ETA ceasefire declaration deceptive

Yesterday via a communication given to the BBC ETA, the Basque separatist organization, declared that ‘it had decided several months ago not to carry out violent action’. However the declaration, which was made using a video in which three people appear with their faces covered by hoods, omits to say whether ETA is calling a permanent or temporary ceasefire. The Spanish government has reacted cautiously to this announcement labelling it ‘insufficient’ because it says that it is nothing new. In the past there have been two ceasefires which were both temporary.

So far no official reaction has been given by the Spanish home office which is still analyzing the video and the details of the announcement. However a government spokesperson did say yesterday that the only announcement that the Spanish president would welcome would be one in which a permanent ceasefire was declared by ETA. In fact this ceasefire comes after a year in which ETA has not killed anyone and has been seriously weakened by police operations and judicial action in France, Spain and Portugal.

All parties in the Spanish parliament reacted cautiously to the news of the ceasefire and stressed that ETA needed to abandon violence hand over its weapons and break up. The Spanish parliament appeared to be united in calling the declaration ‘insufficient’.

As well as carrying out a detailed analysis of the text Alfredo Pérez Rubalcaba, the Home Office Minister has contacted the Basque government.

The announcement said that ‘ETA says that it is willing today as yesterday to agree to the minimum democratic conditions to put into motion a democratic process if the Spanish government is willing’. It also said that ‘ETA had decided months ago to not carry out armed offensive action’ – an expression which does not clarify whether this current ceasefire is permanent or temporary.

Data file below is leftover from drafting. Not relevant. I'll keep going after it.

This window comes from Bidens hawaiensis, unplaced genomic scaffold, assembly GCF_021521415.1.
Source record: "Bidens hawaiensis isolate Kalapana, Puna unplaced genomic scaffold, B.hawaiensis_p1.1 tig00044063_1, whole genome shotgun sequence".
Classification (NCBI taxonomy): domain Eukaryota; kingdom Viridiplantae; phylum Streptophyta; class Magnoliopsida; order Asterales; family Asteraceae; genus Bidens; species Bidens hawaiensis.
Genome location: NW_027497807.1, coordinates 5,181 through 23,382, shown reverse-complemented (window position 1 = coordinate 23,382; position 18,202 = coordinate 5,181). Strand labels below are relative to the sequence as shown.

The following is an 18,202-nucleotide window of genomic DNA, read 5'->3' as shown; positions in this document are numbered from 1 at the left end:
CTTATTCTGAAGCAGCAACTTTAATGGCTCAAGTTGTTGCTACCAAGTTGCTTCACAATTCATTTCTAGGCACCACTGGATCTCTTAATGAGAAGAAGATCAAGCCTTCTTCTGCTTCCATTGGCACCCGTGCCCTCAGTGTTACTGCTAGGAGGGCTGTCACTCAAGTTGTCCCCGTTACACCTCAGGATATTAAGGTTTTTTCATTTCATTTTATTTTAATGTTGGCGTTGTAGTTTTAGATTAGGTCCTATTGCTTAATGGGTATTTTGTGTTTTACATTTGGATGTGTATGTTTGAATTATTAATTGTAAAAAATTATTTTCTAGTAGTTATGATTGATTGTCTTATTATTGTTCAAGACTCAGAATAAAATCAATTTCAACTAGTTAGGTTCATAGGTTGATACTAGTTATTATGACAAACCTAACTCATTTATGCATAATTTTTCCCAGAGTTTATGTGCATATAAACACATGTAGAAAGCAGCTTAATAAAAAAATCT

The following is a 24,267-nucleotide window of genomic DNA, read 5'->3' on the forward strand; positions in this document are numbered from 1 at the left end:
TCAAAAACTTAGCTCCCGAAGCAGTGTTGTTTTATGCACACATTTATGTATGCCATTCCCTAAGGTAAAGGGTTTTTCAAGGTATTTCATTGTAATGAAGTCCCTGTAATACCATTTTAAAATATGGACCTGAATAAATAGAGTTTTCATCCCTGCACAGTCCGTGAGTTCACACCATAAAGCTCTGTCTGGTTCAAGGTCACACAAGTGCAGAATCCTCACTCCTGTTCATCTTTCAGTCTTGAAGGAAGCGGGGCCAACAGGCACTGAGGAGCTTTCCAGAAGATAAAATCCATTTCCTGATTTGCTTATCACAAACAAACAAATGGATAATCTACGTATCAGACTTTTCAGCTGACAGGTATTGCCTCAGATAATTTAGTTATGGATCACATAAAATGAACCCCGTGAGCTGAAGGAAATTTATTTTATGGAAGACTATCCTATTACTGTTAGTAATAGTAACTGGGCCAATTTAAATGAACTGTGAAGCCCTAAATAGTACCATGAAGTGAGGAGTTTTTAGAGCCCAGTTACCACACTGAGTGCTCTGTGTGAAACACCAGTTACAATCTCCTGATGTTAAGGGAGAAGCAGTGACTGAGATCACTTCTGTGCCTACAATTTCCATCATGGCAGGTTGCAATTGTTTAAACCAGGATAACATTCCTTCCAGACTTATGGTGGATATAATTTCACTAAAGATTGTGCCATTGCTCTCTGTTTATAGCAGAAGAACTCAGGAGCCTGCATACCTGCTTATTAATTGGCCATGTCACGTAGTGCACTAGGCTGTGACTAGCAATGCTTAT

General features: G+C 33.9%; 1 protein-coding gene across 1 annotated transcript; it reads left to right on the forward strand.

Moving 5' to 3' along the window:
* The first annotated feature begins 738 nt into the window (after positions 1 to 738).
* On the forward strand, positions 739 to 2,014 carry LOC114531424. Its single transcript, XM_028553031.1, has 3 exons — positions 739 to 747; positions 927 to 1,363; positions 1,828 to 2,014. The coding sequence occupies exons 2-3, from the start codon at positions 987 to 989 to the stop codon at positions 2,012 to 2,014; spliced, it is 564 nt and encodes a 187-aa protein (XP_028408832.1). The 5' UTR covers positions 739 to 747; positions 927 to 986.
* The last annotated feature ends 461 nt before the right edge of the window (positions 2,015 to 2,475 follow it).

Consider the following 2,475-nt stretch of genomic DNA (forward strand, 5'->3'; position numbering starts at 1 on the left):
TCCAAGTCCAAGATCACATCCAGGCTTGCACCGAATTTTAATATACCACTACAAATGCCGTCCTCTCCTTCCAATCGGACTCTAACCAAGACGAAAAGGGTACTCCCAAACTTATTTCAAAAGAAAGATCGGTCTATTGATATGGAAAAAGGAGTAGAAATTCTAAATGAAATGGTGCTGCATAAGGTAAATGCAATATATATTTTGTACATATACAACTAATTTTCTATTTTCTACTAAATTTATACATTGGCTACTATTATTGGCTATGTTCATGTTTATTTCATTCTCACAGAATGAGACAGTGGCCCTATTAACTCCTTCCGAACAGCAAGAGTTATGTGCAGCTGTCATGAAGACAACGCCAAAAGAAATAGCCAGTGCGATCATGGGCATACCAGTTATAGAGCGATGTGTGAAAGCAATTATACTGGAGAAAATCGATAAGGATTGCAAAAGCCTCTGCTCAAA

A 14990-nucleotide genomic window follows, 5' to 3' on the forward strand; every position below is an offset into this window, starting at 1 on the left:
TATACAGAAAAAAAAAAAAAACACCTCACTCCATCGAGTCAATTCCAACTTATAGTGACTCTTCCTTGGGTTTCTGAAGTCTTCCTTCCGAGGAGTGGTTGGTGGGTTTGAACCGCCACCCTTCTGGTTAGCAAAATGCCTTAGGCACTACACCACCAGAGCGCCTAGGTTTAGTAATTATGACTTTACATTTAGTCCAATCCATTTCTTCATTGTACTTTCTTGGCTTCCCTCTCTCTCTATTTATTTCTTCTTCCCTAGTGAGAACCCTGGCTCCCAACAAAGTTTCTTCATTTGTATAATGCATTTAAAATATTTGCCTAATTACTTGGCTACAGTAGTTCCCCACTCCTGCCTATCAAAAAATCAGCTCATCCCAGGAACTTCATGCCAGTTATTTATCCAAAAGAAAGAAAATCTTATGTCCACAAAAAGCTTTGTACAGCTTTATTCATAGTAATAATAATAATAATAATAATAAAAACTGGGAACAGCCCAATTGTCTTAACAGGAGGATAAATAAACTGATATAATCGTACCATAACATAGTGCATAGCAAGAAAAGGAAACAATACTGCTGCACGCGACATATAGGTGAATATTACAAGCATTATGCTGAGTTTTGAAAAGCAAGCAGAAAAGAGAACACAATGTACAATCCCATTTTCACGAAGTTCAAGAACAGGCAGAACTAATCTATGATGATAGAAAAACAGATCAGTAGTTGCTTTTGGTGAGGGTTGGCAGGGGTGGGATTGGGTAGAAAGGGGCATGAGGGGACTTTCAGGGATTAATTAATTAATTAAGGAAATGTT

In a move to internationalize any solution ETA called on the international community to participate in the construction of a permanent, just and democratic solution.

ETA also said that the Spanish state is conscious of the fact that the Basque Country is at a crossroads and reaffirmed its commitment to an independent Basque state. It also accused the Spanish government of blocking any possibility of an independent Basque state and of trying to avoid dialogue.

The Basque separatist group said in its declaration that ‘the moment had arrived to create a democratic framework for the Basque country respecting the desires of the majority of the Basque people’. It also said that ‘political change is possible but on the way there are no shortcuts’. However, ETA does not specify how long this current ceasefire will last in contrast to its declaration in 2006 in which it spoke about a ‘permanent ceasefire’.

It remains to be seen whether all those involved can seize the opportunity to create a long lasting historic settlement of the Basque conflict or whether this is just another temporary halt in the violence perpetrated by ETA which since it was created in 1959 has killed 820 people.